Academic journal article Defense Counsel Journal

The Global Supply Chain: Understanding, Measuring, Mitigating and Managing Exposure in a Supply Chain Dependent Globalized Market

Academic journal article Defense Counsel Journal

The Global Supply Chain: Understanding, Measuring, Mitigating and Managing Exposure in a Supply Chain Dependent Globalized Market

Article excerpt

"You have to be very rich or very poor to live without a trade." (1)

WITH THE evolution of technology and society, we have seen a drastic change in the movement of goods and resources between countries. We have advanced from the days of trading silk and spices via ancient land routes to a global system that sends raw materials and finished goods across the world by land, sea and air.

Components are shipped from the point of manufacture to the point of assembly and then to the point of sale. A perfect example of this evolution is the auto manufacturing industry. The Ford F150, often considered a symbol of the American truck, while assembled in Illinois, is largely composed of component parts manufactured in Mexico and China.

The importance of maintaining the safety and predictability of supply routes is not limited to component parts, but includes commodities such as wheat or fruit. The United Kingdom imports 90% of its fruit and 60% of its vegetables. As a result, supermarkets were in danger of running out of these commodities during the height of the volcanic ash cloud that interfered with flights during the summer of 2010.

Arguably the greatest strength of this global economy, the relative ease in moving parts and commodities, is the basis for its greatest weakness--the fragility of the system and the concurrent susceptibility to interruption. This dichotomy was noted by the recently created National Strategy For Global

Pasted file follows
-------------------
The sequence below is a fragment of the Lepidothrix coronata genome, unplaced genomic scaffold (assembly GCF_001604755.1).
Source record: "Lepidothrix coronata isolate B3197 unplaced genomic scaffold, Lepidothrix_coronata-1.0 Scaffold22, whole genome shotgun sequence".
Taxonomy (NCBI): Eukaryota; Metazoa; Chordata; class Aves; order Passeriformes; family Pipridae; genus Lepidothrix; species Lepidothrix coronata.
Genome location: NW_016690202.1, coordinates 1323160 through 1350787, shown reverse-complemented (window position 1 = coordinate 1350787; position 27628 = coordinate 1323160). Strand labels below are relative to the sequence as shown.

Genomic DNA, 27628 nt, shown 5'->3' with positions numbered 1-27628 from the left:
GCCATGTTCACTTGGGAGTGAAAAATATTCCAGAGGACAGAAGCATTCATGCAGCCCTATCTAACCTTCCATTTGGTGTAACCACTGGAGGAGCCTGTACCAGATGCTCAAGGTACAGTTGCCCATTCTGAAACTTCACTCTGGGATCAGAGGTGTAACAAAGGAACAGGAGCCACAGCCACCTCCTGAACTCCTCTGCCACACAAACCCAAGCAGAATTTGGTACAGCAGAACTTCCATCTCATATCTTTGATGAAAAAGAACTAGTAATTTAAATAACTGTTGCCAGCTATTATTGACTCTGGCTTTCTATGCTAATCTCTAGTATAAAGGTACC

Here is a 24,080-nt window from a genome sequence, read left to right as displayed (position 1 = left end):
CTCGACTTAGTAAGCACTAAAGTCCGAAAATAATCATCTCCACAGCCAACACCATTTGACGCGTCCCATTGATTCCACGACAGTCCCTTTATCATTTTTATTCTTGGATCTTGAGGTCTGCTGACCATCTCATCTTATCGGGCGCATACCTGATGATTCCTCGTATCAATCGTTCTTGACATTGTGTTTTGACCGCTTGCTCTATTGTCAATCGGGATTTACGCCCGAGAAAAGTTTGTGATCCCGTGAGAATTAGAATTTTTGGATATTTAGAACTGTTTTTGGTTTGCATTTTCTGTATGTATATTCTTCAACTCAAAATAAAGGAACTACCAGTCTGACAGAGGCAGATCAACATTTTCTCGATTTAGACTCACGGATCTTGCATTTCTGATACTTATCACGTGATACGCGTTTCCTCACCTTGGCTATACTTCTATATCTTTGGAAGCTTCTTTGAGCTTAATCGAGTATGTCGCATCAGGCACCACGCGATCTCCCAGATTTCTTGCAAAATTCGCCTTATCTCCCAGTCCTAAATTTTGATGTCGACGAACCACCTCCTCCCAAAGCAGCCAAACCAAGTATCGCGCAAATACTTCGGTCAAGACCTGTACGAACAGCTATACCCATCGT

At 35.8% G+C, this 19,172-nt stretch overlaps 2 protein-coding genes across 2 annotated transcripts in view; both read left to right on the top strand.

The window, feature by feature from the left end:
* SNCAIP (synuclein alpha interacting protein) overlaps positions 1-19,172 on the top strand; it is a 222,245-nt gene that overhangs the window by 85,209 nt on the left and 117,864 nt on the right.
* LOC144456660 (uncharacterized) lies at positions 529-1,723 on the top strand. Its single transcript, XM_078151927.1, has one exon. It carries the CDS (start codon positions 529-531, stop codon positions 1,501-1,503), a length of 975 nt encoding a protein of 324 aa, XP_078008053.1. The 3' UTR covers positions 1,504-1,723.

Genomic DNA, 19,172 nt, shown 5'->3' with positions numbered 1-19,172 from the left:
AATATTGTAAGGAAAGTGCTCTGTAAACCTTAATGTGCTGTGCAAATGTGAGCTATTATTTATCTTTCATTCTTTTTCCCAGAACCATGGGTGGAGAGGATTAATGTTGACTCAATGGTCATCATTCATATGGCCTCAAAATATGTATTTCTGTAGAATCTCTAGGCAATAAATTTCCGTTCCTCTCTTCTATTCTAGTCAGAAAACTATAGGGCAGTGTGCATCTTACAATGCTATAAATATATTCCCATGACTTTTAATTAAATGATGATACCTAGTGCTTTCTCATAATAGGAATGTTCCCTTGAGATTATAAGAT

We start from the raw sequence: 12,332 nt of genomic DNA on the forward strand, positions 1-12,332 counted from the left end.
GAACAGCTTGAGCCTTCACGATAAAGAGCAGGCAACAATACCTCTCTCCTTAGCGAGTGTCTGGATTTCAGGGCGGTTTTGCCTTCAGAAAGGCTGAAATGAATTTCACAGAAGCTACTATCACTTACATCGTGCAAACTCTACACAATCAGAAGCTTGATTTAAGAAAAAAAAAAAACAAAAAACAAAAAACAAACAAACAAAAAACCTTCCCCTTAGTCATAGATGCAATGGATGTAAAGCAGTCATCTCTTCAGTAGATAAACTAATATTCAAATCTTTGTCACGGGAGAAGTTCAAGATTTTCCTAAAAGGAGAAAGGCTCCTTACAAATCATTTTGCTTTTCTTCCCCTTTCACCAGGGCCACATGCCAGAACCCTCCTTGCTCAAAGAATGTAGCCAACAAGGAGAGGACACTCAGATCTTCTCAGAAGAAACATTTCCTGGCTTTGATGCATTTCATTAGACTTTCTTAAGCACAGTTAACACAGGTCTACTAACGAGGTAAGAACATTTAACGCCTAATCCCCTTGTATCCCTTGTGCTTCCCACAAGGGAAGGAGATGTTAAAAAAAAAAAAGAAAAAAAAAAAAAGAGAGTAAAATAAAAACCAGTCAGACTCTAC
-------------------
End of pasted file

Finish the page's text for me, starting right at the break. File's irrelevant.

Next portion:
Supply Chain Security, an articulation of the United States' policy to strengthen the global supply chain. This January 2012 report noted that the global system relies upon an interconnected web of transportation and infrastructure: "[W]hile these inter-dependencies promote economic activity they also serve to propagate risk across a wide geographic area or industry that arises from a local or regional disruption." (2) This article presents the advantages and weaknesses of the modern global supply chain and explores ways for participants in the global economy to minimize or transfer risks resulting from interruptions in the supply chain.

Part I considers the modern global supply system and analyzes potential points of vulnerability. Understanding the evolution of this modern system and its points of vulnerability are key to mitigating risks along the supply chain. Part II analyzes the need for a participant in the supply chain to assess its susceptibility to losses caused by trade disruption and considers what contingencies should be addressed. Part III addresses how a company can shift the risks of losses due to supply chain disruptions to third parties. Developing strategies for transferring risks or liabilities is critical in limiting a company's exposure and losses that can occur when its supply chain is interrupted or broken.

I. The Modern Global Supply System

A. It's a Small World After All

Over the past 50 years we have witnessed the growth of the globalized economy. Global trade has become a precondition to sustained profits as opposed to an economic advantage available to only a certain segment of companies. Conceivably, the global economy has reached a tipping point that renders it unlikely that we will ever see a retraction in the growth and/or reliance on the global supply chain system. Today, more and more companies must manage their global supply chain in order to stay competitive in this new market place.

Global supply chain is loosely defined as an international network of companies that cooperate to convert ideas into goods or services for customers. (3) Partners in this chain must efficiently exchange information as raw materials are transformed to finished goods while traveling through the network's physical infrastructure. Physical facilities include manufacturers' warehouses, wholesalers' distribution centers, retail chains' warehouses, and retail outlets. (4)


Proper management of a company's global supply chain is key to maximizing profits and limiting losses caused by a disruption. …

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